“You need to set energetic boundaries so you don’t take in other people’s negativity,” I was told last week. A part of me thought, “Yes, that is absolutely right.” And another part of me clenched up, the way I am accustomed to resisting anytime someone starts talking about energy, auras, or higher frequencies. That’s too crazy, I don’t want to be that woo-woo.
It surprises me that these judgments enter my mind, given that I was brought up in a family environment of meditation, yoga, and mantras. And now, in my own way, I continue to make mind-body-spirit practices a part of my daily life. Yet I still find myself avoiding things that seem, well, weird.
As I contemplated the idea of setting energetic boundaries, my mind jumped back to a cartoon character I watched countless times as a child. She was an aura-obsessed, meditating valley-girl. After a little internet digging, I found out her name is Shirley the Loon from the early 90’s series Tiny Toon Adventures. As a child, I did not know that a Loon is a type of bird, similar to a duck. I only took on the double meaning of her name: Shirley the Crazy. Her blue eye-shadowed lids would close as she floated in the air during meditation, repeating the mantra: “Oh, what a loon I am.”
This is a real live loon taking flight. Shirley the Loon is less copyright friendly. Photo credit:https://flic.kr/p/ZRbGRm.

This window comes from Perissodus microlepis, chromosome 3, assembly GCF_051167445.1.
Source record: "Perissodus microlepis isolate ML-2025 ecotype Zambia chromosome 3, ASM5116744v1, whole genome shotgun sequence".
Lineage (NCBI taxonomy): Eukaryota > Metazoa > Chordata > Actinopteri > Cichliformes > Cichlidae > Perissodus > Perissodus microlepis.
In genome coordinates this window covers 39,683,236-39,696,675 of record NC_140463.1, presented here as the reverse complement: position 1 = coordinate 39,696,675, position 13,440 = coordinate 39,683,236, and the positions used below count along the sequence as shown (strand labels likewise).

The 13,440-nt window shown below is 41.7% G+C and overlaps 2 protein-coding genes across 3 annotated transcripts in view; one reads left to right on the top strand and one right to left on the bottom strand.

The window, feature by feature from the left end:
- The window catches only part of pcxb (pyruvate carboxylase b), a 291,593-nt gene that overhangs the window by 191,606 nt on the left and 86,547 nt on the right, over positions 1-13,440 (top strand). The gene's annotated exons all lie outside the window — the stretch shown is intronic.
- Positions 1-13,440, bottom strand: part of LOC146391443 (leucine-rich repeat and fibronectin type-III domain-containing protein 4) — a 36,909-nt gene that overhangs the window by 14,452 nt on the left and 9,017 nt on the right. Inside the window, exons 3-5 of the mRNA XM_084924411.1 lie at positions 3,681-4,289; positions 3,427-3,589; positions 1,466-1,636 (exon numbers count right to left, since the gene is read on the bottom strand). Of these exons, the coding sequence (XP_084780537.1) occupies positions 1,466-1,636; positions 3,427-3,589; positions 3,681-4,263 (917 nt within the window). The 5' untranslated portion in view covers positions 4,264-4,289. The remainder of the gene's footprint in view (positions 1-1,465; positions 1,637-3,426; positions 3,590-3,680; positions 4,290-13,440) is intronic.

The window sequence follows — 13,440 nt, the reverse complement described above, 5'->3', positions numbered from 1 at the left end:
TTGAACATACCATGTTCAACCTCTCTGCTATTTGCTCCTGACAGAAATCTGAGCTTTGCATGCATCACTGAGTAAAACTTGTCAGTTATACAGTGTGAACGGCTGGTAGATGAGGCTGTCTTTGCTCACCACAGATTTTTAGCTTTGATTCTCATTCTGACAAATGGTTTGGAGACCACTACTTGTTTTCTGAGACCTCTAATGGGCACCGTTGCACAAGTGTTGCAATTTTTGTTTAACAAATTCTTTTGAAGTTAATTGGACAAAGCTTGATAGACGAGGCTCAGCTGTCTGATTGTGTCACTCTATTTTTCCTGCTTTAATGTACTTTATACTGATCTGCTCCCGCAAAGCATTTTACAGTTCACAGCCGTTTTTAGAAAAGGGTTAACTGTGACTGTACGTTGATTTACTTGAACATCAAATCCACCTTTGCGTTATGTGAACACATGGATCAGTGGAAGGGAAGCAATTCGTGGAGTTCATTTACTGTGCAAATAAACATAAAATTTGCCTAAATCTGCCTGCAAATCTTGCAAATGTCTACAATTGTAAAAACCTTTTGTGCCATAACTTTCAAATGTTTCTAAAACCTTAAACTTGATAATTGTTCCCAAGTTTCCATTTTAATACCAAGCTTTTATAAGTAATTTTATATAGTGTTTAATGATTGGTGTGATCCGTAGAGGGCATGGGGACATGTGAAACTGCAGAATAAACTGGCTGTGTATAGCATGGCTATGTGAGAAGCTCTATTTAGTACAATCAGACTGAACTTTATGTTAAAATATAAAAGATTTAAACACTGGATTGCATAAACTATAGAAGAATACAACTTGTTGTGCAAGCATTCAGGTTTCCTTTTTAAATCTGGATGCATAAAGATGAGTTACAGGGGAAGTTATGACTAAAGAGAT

I never wanted to be like Shirley the Loon. I wished I could be like Babs Bunny, a popular, pink bunny modeled after the classic Bugs Bunny character. Everyone loved Babs. Everyone laughed at her jokes. My eight-year-old self soaked up all the messages about what I should hide and what I should show to the world.
In fact, these cartoon characters were just two of the countless messages I absorbed growing up about what would make me popular, beautiful, and likable. I spent years trying desperately to achieve the ever-elusive feeling of being “normal.”
Thankfully, I learned all about the harmful effects of media messages in a communications class in college. At the same time, I started getting to know myself: my own personality, passions and dreams. I decided that “fitting in” as a life goal was never going to make me happy.
Gradually I have shifted my internal compass toward activities, practices and people that bring me fulfillment and joy. Before trying something new, I ask myself, “does this serve my highest good?” Last week, when I began to explore how to set energetic boundaries, I asked that same question. I felt my energy gathering in my heart center with the answer: “Yes! This will help me grow in beautiful ways!”
If that puts me in the same category as Shirley the Loon, count me in.